Frozen fish exports rebound, hit 6-year high

Frozen fish exports from Bangladesh rebounded and a hit six-year high in the just concluded fiscal year powered by an increase in the price of black tiger shrimp and freshwater prawn farmed in the Southern coastal region.

Exporters fetched $532 million by shipping frozen fish abroad in fiscal 2021-22, posting growth of 12 per cent year-on-year from $477 million previously, showed data from the Export Promotion Bureau (EPB).

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The latest proceeds are the highest since fiscal 2016-17, when Bangladesh registered $526 million in export receipts from frozen fish.

Bangladesh’s frozen fish exports were on the decline a year after overall receipts touched $638 million in the fiscal 2013-14 as locally grown black tiger shrimp and freshwater prawn faced stiff competition from the cheaper vannamei shrimp grown in large quantities in India, China, Vietnam and Thailand.

The trend reversed in the last fiscal year.

“The main reason is the increase in prices,” said Md Amin Ullah, president of the Bangladesh Frozen Foods Exporters Association (BFFEA).

He said the recovery in shipments started since 2021 as demand for shrimp and its prices shot up in the main markets, such as Europe, owing to supply disruptions caused by Covid-19.

“There were media reports of empty shelves in stores due to the supply disruption and our exports grew under such a situation,” he said.

“We also saw growth in export volume to some extent and so, that was a good year,” Ullah said, adding that shrimp prices have risen by $2-3 per kilogramme.

However, the flow of orders in the current fiscal year is not as promising.

Exporters said the Russia-Ukraine war, rising cost of US dollars resulting from the weakening of most currencies including the euro and British pound, inflation and fears of recession in major economies have cast uncertainty on export prospects.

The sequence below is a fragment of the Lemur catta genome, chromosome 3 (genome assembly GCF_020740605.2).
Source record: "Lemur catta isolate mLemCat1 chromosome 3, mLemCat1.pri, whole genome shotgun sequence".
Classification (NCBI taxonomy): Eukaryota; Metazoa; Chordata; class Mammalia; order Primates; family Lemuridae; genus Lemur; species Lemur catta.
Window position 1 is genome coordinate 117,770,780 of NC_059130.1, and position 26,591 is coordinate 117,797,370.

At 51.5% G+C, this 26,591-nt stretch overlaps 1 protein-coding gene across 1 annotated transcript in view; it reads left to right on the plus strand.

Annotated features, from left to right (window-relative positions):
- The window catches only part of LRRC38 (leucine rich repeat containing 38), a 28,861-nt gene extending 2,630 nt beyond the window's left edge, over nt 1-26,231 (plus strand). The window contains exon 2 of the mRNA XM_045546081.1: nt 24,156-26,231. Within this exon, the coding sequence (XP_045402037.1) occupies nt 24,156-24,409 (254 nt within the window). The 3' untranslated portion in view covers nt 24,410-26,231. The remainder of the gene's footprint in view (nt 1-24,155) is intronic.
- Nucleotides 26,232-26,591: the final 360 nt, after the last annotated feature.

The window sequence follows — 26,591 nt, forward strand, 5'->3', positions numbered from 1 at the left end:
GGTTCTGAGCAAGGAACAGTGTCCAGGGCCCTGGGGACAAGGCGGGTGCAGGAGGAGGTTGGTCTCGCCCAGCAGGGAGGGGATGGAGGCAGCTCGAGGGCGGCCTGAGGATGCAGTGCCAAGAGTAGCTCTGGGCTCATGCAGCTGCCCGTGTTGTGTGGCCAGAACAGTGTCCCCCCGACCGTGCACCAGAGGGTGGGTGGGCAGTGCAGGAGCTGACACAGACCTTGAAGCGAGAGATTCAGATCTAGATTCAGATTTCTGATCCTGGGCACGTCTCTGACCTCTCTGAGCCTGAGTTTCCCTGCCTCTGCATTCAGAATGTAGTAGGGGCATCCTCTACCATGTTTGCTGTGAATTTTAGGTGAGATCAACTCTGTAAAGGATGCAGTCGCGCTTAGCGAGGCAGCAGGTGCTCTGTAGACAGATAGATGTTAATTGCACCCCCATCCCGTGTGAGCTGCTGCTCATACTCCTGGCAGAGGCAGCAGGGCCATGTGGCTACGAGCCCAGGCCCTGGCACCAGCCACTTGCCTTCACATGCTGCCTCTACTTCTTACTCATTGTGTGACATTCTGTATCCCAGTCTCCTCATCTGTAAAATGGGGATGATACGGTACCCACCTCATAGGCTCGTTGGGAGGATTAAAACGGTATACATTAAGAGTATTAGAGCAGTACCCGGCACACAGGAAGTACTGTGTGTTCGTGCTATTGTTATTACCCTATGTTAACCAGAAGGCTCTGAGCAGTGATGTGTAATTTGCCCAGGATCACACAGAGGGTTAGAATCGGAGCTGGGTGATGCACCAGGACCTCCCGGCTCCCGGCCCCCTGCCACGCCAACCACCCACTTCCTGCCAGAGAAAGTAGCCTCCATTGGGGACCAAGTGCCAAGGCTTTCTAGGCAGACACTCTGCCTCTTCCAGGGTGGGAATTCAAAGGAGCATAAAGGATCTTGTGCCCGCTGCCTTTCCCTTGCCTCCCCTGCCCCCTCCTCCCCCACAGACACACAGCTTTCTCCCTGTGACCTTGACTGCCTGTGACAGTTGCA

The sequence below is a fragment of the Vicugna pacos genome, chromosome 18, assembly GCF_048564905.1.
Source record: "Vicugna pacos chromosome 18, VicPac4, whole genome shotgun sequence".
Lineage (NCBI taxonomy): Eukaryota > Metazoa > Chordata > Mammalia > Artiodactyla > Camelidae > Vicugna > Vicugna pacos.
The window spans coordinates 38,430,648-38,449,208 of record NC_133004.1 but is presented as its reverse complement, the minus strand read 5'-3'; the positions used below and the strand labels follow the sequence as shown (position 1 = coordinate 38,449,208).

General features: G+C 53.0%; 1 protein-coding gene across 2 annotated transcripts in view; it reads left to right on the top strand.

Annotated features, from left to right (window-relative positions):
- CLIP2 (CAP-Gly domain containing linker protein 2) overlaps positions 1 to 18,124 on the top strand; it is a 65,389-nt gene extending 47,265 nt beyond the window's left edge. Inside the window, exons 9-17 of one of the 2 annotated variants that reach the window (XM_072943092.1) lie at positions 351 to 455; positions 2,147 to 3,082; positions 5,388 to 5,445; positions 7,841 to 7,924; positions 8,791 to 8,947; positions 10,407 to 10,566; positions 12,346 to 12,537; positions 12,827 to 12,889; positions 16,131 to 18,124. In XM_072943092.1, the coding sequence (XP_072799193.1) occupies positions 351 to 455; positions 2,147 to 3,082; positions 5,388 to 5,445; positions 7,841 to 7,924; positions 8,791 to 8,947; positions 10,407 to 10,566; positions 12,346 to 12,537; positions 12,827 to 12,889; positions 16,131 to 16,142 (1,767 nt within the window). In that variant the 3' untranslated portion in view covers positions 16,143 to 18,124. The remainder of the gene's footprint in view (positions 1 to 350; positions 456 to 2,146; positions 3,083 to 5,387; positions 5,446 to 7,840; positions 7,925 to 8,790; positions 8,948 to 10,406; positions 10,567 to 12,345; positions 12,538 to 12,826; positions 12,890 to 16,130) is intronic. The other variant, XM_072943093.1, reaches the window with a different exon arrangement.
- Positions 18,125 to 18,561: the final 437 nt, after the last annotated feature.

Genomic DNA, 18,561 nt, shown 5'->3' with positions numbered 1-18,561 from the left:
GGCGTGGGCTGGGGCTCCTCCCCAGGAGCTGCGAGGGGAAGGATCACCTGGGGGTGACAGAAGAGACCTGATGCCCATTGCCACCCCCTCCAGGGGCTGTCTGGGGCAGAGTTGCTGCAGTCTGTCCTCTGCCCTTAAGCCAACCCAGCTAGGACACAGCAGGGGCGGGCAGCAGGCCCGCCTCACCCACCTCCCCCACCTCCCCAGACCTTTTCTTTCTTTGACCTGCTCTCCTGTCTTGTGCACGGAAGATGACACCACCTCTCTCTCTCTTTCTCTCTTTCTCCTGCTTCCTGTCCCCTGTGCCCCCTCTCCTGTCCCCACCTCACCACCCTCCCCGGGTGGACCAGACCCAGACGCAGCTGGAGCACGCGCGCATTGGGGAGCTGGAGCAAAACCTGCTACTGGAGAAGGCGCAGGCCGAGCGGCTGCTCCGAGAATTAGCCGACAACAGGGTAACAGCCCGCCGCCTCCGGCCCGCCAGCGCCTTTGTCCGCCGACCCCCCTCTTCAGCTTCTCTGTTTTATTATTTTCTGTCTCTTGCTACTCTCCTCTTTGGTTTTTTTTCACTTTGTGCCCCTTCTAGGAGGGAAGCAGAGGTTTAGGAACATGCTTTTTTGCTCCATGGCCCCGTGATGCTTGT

They went on to say the war in Ukraine has affected shipments to Russia.

“We have been seeing the opposite scenario since the beginning of the new fiscal year,” Ullah said.

Besides, buyers are not offering the same prices as before and have also reduced the order quantity, citing that they are heading for recession.

Buyers also have to pay higher amounts of euros to buy shrimp in dollars, he added.

“The purchasing power of consumers in both the US and Europe are falling because of high inflation. Shrimp is not an essential commodity. So, its demand is likely to fail,” said a leading exporter based on Chattogram.

BFFEA President Amin said, “I am afraid we may not be able to retain the same levels of export this year.”

S Humayun Kabir, vice president of BFFEA, said overall export orders have dipped by nearly 40 per cent in the current fiscal year beginning from July.

“The situation in the new year is terrible,” he added.

Kabir then said the recovery in export earnings from frozen fish was not that high and overall receipts were still below the previous record.

“We have to increase technological know-how and make more value-added products,” he added.

Amin demanded the government increase the cash subsidy for exports to compete with exporters in other countries.

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